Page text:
Almost all of Fidel Castro's followers were Partido Ortodoxo Youth rank and file of the lower middle class or working class. Only four of the 160 rebels were university graduates and most had only a primary education. Of the 137 insurgents whose ages are known, the average age was 26, the same as that of Fidel Castro. Nine rebels were in their teens, 96 were in their twenties, 27 in their thirties, and five over 40. The Afro-Cuban composition of the group was limited to two blacks and 12 mulattos, partly because most biracial Cubans identified with Batista, who was of mixed blood. Castro avoided recruiting among intellectuals, who were more apt to challenge his ideas.
After Batista's military coup on 10 March 1952, Fidel Castro and his group began to train young men to engage in the struggle, along with other anti-Batista groups, against an illegitimate government. Castro claimed that they trained 1,200 men within a few months, training at the University of Havana and at firing ranges in Havana, disguising themselves as businessmen interested in hunting and clay pigeon shooting.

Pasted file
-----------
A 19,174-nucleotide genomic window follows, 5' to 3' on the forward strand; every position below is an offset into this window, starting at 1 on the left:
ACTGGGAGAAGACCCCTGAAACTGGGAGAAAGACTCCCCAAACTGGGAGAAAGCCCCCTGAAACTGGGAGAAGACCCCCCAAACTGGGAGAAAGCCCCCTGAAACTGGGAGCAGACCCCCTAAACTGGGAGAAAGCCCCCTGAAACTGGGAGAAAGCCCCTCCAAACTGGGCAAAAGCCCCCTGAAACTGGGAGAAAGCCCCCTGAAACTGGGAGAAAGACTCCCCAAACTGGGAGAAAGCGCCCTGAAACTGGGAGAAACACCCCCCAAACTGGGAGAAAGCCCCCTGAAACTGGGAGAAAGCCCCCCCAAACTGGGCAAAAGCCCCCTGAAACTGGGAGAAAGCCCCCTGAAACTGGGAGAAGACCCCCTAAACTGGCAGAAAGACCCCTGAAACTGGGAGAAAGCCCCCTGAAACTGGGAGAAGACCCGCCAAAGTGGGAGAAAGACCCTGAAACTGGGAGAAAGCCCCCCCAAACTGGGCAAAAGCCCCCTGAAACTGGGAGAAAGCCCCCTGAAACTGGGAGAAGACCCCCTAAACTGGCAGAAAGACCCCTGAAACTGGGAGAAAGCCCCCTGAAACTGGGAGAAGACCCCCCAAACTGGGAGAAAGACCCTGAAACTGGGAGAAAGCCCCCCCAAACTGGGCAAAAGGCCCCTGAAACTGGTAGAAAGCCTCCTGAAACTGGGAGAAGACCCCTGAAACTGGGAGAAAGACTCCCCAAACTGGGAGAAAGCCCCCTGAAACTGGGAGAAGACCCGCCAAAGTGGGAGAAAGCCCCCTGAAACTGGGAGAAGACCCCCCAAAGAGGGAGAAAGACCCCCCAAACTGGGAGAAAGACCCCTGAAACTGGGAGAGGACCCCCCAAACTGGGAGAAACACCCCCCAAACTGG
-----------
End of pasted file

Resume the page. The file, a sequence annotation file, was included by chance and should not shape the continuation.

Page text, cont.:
The weapons included forty 12- and 16-gauge shotguns, thirty-five Mosberg and Remington .22 rifles, sixty handguns of various models, a malfunctioning .45 caliber submachine gun, twenty-four rifles of different caliber, including eight Model 1898 Krag-Jørgensen rifles, a .30-06 Model 1903 Springfield rifle, three sawed-off 1892 .44-caliber Winchester rifles, and a .30 caliber M1 Garand rifle with a folding metal stock. - 49 minutes ago